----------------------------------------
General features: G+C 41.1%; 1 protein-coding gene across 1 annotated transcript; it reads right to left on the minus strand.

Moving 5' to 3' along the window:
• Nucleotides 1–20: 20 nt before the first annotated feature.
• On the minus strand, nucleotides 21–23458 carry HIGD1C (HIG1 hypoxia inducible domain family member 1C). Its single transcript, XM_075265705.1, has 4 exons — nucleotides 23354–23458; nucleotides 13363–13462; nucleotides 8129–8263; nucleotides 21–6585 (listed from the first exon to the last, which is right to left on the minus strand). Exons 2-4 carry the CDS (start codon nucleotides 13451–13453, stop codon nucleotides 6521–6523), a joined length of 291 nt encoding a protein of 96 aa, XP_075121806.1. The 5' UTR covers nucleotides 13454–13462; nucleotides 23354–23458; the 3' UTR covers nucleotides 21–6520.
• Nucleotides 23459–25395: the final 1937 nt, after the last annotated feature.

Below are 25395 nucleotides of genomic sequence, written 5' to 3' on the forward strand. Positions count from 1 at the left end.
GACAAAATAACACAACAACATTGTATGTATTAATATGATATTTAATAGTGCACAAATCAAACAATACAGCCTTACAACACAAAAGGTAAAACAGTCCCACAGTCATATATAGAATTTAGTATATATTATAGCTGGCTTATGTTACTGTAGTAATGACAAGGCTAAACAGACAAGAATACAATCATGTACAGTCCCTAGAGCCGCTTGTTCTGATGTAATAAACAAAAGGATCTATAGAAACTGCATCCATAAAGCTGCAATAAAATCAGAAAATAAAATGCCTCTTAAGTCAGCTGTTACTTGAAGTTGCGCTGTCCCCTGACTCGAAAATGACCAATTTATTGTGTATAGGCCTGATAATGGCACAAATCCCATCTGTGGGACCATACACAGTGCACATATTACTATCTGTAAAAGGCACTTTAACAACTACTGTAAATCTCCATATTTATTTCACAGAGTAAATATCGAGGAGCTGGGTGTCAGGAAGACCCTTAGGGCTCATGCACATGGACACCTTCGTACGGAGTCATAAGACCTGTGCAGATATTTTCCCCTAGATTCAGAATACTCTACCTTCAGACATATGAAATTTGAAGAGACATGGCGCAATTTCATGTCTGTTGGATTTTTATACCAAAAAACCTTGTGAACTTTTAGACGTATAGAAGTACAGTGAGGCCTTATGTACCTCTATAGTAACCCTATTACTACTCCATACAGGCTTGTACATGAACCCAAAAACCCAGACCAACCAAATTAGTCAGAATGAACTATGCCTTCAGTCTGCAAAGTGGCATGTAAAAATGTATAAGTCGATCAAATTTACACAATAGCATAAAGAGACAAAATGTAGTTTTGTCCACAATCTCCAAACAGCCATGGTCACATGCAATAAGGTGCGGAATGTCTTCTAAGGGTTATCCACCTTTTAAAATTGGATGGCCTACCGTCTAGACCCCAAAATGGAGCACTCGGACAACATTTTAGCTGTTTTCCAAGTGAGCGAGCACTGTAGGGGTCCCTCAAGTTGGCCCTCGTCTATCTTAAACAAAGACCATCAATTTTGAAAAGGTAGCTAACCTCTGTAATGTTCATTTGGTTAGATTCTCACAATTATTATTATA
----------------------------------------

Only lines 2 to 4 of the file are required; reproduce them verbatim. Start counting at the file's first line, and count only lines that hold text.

Moving 5' to 3' along the window:
• Nucleotides 1–20: 20 nt before the first annotated feature.
• On the minus strand, nucleotides 21–23458 carry HIGD1C (HIG1 hypoxia inducible domain family member 1C). Its single transcript, XM_075265705.1, has 4 exons — nucleotides 23354–23458; nucleotides 13363–13462; nucleotides 8129–8263; nucleotides 21–6585 (listed from the first exon to the last, which is right to left on the minus strand). Exons 2-4 carry the CDS (start codon nucleotides 13451–13453, stop codon nucleotides 6521–6523), a joined length of 291 nt encoding a protein of 96 aa, XP_075121806.1. The 5' UTR covers nucleotides 13454–13462; nucleotides 23354–23458; the 3' UTR covers nucleotides 21–6520.